Hacker Gary McKinnon Loses Extradition AppealFighting to avoid what he fears will be unfair treatment from U.S. courts, U.K. hacker Gary McKinnon lost another appeal in his attempt to avoid being extradited.
Gary McKinnon, the British computer hacker accused of breaking into 97 computers operated by the U.S. military and NASA in 2001 and 2002, lost his latest appeal before Britain's High Court on Friday to avoid extradition to the U.S.
McKinnon's legal counsel expects to file a further appeal to the country's new Supreme Court, which begins operating in October, and perhaps to a European Union court.
McKinnon's extradition was approved by the British government in 2006 and McKinnon's legal representatives have been fighting to keep their client in the U.K. ever since.
McKinnon's mother, Janis Sharp, called the High Court's ruling a disgrace, according to a video posted online by the BBC. In the video, she asks for the support of President Obama to end the persecution of her son.
McKinnon has been diagnosed with Asperger's Syndrome, a form of autism, and has gained the support of a number of British celebrities and politicians who believe he will not be treated fairly in a U.S. court.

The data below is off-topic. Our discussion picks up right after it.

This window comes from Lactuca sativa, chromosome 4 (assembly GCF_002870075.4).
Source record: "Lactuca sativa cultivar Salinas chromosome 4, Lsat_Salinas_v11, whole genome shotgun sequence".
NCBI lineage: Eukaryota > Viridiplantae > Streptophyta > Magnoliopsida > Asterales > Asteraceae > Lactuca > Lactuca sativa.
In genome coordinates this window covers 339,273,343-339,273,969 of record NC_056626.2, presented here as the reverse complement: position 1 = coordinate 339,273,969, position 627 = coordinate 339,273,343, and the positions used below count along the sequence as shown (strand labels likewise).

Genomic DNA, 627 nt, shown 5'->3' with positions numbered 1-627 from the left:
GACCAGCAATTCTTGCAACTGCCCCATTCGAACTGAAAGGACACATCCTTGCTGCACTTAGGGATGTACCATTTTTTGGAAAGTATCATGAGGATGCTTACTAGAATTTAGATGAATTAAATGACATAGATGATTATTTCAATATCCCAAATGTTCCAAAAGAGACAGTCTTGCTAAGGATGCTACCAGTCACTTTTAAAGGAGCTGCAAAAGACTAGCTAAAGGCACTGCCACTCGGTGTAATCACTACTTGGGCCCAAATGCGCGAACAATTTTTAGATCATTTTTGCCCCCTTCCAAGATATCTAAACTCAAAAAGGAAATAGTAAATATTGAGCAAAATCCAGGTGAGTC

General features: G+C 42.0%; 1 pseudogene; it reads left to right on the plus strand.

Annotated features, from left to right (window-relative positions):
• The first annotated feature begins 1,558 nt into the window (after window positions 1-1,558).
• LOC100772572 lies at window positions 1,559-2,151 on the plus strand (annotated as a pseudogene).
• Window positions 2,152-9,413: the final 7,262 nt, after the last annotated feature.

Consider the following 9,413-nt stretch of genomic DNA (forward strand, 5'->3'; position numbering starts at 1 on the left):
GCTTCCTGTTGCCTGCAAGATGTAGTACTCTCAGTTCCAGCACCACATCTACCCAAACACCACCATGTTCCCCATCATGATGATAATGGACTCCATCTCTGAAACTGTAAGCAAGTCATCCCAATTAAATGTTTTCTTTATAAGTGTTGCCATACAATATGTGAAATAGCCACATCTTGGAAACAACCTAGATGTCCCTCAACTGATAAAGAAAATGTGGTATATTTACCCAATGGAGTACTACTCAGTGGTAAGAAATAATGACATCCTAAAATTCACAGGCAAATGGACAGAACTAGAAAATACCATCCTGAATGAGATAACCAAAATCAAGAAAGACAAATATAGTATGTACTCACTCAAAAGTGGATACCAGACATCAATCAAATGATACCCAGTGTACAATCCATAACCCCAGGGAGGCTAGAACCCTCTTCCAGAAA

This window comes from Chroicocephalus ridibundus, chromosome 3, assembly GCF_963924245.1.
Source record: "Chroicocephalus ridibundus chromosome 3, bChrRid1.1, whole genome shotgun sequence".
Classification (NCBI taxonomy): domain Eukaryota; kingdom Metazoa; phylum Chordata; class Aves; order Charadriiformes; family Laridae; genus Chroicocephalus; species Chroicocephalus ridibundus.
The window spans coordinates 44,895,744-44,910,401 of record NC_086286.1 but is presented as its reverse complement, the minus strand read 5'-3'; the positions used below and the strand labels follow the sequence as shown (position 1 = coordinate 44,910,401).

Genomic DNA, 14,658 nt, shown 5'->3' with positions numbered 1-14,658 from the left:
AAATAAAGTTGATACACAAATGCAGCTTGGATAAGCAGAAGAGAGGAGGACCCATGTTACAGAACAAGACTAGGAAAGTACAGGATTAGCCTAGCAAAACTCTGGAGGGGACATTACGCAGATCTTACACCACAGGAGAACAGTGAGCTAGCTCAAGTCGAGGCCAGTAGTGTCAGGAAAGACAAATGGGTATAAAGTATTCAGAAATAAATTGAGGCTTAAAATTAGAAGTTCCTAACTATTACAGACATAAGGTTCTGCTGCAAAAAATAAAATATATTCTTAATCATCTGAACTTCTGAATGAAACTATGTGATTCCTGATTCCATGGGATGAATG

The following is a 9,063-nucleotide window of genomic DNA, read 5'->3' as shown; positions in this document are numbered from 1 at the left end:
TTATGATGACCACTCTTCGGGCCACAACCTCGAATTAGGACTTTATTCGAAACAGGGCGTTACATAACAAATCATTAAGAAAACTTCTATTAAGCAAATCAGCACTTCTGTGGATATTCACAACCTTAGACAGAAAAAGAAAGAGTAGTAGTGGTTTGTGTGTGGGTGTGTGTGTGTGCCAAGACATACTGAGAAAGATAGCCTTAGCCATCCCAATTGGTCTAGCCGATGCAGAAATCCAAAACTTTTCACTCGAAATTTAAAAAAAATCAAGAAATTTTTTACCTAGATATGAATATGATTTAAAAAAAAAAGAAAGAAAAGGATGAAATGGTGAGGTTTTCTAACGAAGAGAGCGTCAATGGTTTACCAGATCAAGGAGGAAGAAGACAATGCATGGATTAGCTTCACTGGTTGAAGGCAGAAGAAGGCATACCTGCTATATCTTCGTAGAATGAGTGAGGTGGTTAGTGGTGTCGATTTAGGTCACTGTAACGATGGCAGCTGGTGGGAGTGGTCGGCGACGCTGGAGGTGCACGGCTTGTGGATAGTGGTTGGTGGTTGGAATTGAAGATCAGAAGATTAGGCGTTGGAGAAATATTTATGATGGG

Having admitted that he broke into U.S. government computers, McKinnon maintains that he was motivated by the desire to expose UFO secrets that were being concealed.
In an interview with the BBC conducted after Britain's House of Lords rejected an appeal in 2008, McKinnon characterized his actions as a moral crusade. "[UFOs] have been reverse-engineered," he said. "Rogue elements of Western intelligence and governments have reverse engineered them to gain free energy, which I thought was very important, in these days of the energy crisis."
McKinnon's supporters characterize him as a harmless eccentric. And the number of people supporting his cause has risen, at least in the IT community. In 2006, Sophos, a U.K.-based computer security firm, found that 52% of the 565 IT professionals participating in an online poll believed that McKinnon should not be extradited. In 2009, 71% of 550 IT professionals surveyed felt that way.
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